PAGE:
“Phoenix Security Doncaster” burglar alarm, Kensington and Chelsea • A very old Phoenix, which – if it accords with legend – is the only one of its kind, and will soon set itself on fire. In the Greco-Assyrian myth which gives this device its name, the crimson-plumed firebird is the sole representative of its species, and lives for 500 years. When it feels itself getting old, it climbs onto a fragrant DIY pyre of frankinsence and myrrh, faces the sun and bursts exuberantly into flame, soaring reborn from the ashes. In some versions it’s a small grub that emerges from the ashes, which after three days turns into a new phoenix; which, in further variants, carries the embalmed ashes of its parent to an altar in the Egyptian sun-worshipping city of Heliopolis. Although the estimable Greek historian Herodotus was bluntly sceptical about much of this fanciful tale, its clear parallels with Biblical accounts of the resurrection of Jesus made it a hit with early Catholic artists, hence its inclusion in European iconography, and eventually on burglar alarms. Generally considered benevolent despite their fierce looks, phoenixes are today a metaphor for anything that renews, such as a “phoenix firm” which declares bankruptcy, dumps its debt obligations, and restarts anew – hopefully not the fate of Phoenix Security. • Spotted: Cadogan Street, Kensington and Chelsea, London, SW3, England, 2010 • Politics: In the Conservative constituency of Chelsea and Fulham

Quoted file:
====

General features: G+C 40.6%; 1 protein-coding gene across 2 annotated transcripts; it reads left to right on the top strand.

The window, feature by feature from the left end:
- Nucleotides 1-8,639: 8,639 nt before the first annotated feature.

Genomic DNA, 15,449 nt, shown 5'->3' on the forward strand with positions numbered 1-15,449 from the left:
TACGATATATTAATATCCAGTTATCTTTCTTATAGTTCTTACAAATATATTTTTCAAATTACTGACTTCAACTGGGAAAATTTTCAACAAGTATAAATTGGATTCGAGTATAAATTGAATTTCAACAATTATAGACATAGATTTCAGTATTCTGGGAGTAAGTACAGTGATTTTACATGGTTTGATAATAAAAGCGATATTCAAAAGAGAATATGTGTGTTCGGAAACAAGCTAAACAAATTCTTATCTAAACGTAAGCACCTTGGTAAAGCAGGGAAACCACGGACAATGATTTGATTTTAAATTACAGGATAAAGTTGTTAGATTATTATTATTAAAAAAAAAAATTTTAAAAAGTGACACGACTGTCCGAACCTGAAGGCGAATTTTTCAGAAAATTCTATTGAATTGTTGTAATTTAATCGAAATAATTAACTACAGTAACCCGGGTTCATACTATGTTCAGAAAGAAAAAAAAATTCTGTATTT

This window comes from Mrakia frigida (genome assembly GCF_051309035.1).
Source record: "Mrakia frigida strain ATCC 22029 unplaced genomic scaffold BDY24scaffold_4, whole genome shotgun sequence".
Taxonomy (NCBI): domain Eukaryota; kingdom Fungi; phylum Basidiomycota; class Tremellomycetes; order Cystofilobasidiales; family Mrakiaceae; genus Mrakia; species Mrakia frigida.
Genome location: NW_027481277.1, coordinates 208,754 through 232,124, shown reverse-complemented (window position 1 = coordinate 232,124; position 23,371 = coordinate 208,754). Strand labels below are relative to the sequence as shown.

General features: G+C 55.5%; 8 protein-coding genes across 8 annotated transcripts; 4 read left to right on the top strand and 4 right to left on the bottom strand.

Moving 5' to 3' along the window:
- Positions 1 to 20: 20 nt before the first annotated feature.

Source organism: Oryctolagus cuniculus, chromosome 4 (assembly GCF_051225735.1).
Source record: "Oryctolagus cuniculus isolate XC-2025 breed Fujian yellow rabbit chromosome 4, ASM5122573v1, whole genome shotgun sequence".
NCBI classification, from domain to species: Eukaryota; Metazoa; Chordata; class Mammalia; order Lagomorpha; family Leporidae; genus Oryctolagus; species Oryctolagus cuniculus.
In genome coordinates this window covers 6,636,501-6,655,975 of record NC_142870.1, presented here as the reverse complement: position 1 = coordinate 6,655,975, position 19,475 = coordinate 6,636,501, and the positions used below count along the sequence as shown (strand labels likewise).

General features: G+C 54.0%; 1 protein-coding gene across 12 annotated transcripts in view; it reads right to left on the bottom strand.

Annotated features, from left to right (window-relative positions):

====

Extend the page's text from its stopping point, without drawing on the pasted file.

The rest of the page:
Above: Some even older phoenixes. Top row: during and after resurrection, from the beautiful 12th century Aberdeen Bestiary. Bottom left: Coptic Egyptian stone phoenix from the Allard Pierson Museum, Amsterdam. Bottom right: a magnificent printed phoenix from Friedrich Justin Bertuch’s stunningly-illustrated educational partwork “Bilderbuch für Kinder” (1790-1830).